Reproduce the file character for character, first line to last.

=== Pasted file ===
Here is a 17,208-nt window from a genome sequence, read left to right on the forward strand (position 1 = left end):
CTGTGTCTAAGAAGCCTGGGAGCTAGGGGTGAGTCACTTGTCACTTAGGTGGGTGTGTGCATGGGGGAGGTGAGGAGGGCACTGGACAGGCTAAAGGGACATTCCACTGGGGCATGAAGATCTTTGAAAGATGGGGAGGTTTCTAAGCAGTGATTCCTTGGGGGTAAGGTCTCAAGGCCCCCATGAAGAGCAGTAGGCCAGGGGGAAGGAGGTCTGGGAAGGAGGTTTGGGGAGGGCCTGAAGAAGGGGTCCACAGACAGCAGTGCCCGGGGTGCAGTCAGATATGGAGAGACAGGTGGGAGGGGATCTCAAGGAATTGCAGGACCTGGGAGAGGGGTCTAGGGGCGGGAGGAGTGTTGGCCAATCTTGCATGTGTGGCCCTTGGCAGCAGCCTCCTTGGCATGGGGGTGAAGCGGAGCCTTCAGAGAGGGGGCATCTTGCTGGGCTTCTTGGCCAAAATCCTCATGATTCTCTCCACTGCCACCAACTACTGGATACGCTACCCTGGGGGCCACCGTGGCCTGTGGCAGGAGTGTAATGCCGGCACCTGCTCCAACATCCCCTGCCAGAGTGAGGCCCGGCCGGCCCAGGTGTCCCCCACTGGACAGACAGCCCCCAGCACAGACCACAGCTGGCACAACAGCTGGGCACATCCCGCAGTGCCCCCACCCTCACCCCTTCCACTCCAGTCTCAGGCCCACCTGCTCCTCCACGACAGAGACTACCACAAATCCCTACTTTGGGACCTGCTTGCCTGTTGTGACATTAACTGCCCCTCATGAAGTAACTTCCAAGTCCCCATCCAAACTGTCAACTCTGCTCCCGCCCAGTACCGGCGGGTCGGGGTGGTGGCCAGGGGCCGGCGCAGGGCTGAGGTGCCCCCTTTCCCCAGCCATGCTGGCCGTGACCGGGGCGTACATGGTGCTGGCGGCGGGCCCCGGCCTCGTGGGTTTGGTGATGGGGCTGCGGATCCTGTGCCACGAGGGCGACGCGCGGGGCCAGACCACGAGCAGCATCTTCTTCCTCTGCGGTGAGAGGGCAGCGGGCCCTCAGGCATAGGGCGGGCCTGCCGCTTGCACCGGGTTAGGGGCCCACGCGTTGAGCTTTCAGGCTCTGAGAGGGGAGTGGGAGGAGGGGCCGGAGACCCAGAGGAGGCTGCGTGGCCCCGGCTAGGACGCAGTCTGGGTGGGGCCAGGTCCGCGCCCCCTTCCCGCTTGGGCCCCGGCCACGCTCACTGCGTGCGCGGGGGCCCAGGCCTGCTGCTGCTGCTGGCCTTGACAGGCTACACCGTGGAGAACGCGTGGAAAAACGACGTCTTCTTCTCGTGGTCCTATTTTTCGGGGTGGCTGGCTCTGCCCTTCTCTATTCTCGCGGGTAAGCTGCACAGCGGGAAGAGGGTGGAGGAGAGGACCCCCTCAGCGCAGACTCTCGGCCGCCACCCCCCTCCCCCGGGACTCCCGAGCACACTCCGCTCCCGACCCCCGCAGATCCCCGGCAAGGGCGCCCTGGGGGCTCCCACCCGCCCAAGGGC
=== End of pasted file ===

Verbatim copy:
Here is a 17,208-nt window from a genome sequence, read left to right on the forward strand (position 1 = left end):
CTGTGTCTAAGAAGCCTGGGAGCTAGGGGTGAGTCACTTGTCACTTAGGTGGGTGTGTGCATGGGGGAGGTGAGGAGGGCACTGGACAGGCTAAAGGGACATTCCACTGGGGCATGAAGATCTTTGAAAGATGGGGAGGTTTCTAAGCAGTGATTCCTTGGGGGTAAGGTCTCAAGGCCCCCATGAAGAGCAGTAGGCCAGGGGGAAGGAGGTCTGGGAAGGAGGTTTGGGGAGGGCCTGAAGAAGGGGTCCACAGACAGCAGTGCCCGGGGTGCAGTCAGATATGGAGAGACAGGTGGGAGGGGATCTCAAGGAATTGCAGGACCTGGGAGAGGGGTCTAGGGGCGGGAGGAGTGTTGGCCAATCTTGCATGTGTGGCCCTTGGCAGCAGCCTCCTTGGCATGGGGGTGAAGCGGAGCCTTCAGAGAGGGGGCATCTTGCTGGGCTTCTTGGCCAAAATCCTCATGATTCTCTCCACTGCCACCAACTACTGGATACGCTACCCTGGGGGCCACCGTGGCCTGTGGCAGGAGTGTAATGCCGGCACCTGCTCCAACATCCCCTGCCAGAGTGAGGCCCGGCCGGCCCAGGTGTCCCCCACTGGACAGACAGCCCCCAGCACAGACCACAGCTGGCACAACAGCTGGGCACATCCCGCAGTGCCCCCACCCTCACCCCTTCCACTCCAGTCTCAGGCCCACCTGCTCCTCCACGACAGAGACTACCACAAATCCCTACTTTGGGACCTGCTTGCCTGTTGTGACATTAACTGCCCCTCATGAAGTAACTTCCAAGTCCCCATCCAAACTGTCAACTCTGCTCCCGCCCAGTACCGGCGGGTCGGGGTGGTGGCCAGGGGCCGGCGCAGGGCTGAGGTGCCCCCTTTCCCCAGCCATGCTGGCCGTGACCGGGGCGTACATGGTGCTGGCGGCGGGCCCCGGCCTCGTGGGTTTGGTGATGGGGCTGCGGATCCTGTGCCACGAGGGCGACGCGCGGGGCCAGACCACGAGCAGCATCTTCTTCCTCTGCGGTGAGAGGGCAGCGGGCCCTCAGGCATAGGGCGGGCCTGCCGCTTGCACCGGGTTAGGGGCCCACGCGTTGAGCTTTCAGGCTCTGAGAGGGGAGTGGGAGGAGGGGCCGGAGACCCAGAGGAGGCTGCGTGGCCCCGGCTAGGACGCAGTCTGGGTGGGGCCAGGTCCGCGCCCCCTTCCCGCTTGGGCCCCGGCCACGCTCACTGCGTGCGCGGGGGCCCAGGCCTGCTGCTGCTGCTGGCCTTGACAGGCTACACCGTGGAGAACGCGTGGAAAAACGACGTCTTCTTCTCGTGGTCCTATTTTTCGGGGTGGCTGGCTCTGCCCTTCTCTATTCTCGCGGGTAAGCTGCACAGCGGGAAGAGGGTGGAGGAGAGGACCCCCTCAGCGCAGACTCTCGGCCGCCACCCCCCTCCCCCGGGACTCCCGAGCACACTCCGCTCCCGACCCCCGCAGATCCCCGGCAAGGGCGCCCTGGGGGCTCCCACCCGCCCAAGGGC